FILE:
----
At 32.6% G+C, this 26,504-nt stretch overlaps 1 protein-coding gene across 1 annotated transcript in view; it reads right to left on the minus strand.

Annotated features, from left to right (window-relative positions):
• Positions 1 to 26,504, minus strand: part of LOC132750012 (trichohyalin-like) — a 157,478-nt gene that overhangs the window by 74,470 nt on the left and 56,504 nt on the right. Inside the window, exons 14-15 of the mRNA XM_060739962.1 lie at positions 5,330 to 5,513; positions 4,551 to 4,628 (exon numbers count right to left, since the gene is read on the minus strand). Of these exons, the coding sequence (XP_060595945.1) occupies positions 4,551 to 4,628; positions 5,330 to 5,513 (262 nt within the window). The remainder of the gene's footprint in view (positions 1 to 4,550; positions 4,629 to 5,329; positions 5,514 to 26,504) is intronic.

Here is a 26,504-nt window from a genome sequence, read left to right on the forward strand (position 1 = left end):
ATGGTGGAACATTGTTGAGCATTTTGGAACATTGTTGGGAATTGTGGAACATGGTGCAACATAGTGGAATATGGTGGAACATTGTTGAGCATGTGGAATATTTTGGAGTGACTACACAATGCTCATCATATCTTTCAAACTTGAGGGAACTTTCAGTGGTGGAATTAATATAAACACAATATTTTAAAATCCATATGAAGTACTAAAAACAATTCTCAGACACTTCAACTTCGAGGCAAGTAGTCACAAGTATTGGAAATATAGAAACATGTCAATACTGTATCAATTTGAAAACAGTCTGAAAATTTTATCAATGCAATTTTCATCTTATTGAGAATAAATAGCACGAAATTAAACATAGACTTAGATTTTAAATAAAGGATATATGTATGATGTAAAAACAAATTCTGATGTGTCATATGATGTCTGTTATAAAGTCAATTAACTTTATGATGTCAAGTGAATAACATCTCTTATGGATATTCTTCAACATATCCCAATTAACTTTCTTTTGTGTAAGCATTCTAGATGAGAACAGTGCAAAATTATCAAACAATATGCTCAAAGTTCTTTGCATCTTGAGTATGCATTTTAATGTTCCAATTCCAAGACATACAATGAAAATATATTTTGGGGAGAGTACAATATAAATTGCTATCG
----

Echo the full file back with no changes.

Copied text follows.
At 32.6% G+C, this 26,504-nt stretch overlaps 1 protein-coding gene across 1 annotated transcript in view; it reads right to left on the minus strand.

Annotated features, from left to right (window-relative positions):
• Positions 1 to 26,504, minus strand: part of LOC132750012 (trichohyalin-like) — a 157,478-nt gene that overhangs the window by 74,470 nt on the left and 56,504 nt on the right. Inside the window, exons 14-15 of the mRNA XM_060739962.1 lie at positions 5,330 to 5,513; positions 4,551 to 4,628 (exon numbers count right to left, since the gene is read on the minus strand). Of these exons, the coding sequence (XP_060595945.1) occupies positions 4,551 to 4,628; positions 5,330 to 5,513 (262 nt within the window). The remainder of the gene's footprint in view (positions 1 to 4,550; positions 4,629 to 5,329; positions 5,514 to 26,504) is intronic.

Here is a 26,504-nt window from a genome sequence, read left to right on the forward strand (position 1 = left end):
ATGGTGGAACATTGTTGAGCATTTTGGAACATTGTTGGGAATTGTGGAACATGGTGCAACATAGTGGAATATGGTGGAACATTGTTGAGCATGTGGAATATTTTGGAGTGACTACACAATGCTCATCATATCTTTCAAACTTGAGGGAACTTTCAGTGGTGGAATTAATATAAACACAATATTTTAAAATCCATATGAAGTACTAAAAACAATTCTCAGACACTTCAACTTCGAGGCAAGTAGTCACAAGTATTGGAAATATAGAAACATGTCAATACTGTATCAATTTGAAAACAGTCTGAAAATTTTATCAATGCAATTTTCATCTTATTGAGAATAAATAGCACGAAATTAAACATAGACTTAGATTTTAAATAAAGGATATATGTATGATGTAAAAACAAATTCTGATGTGTCATATGATGTCTGTTATAAAGTCAATTAACTTTATGATGTCAAGTGAATAACATCTCTTATGGATATTCTTCAACATATCCCAATTAACTTTCTTTTGTGTAAGCATTCTAGATGAGAACAGTGCAAAATTATCAAACAATATGCTCAAAGTTCTTTGCATCTTGAGTATGCATTTTAATGTTCCAATTCCAAGACATACAATGAAAATATATTTTGGGGAGAGTACAATATAAATTGCTATCG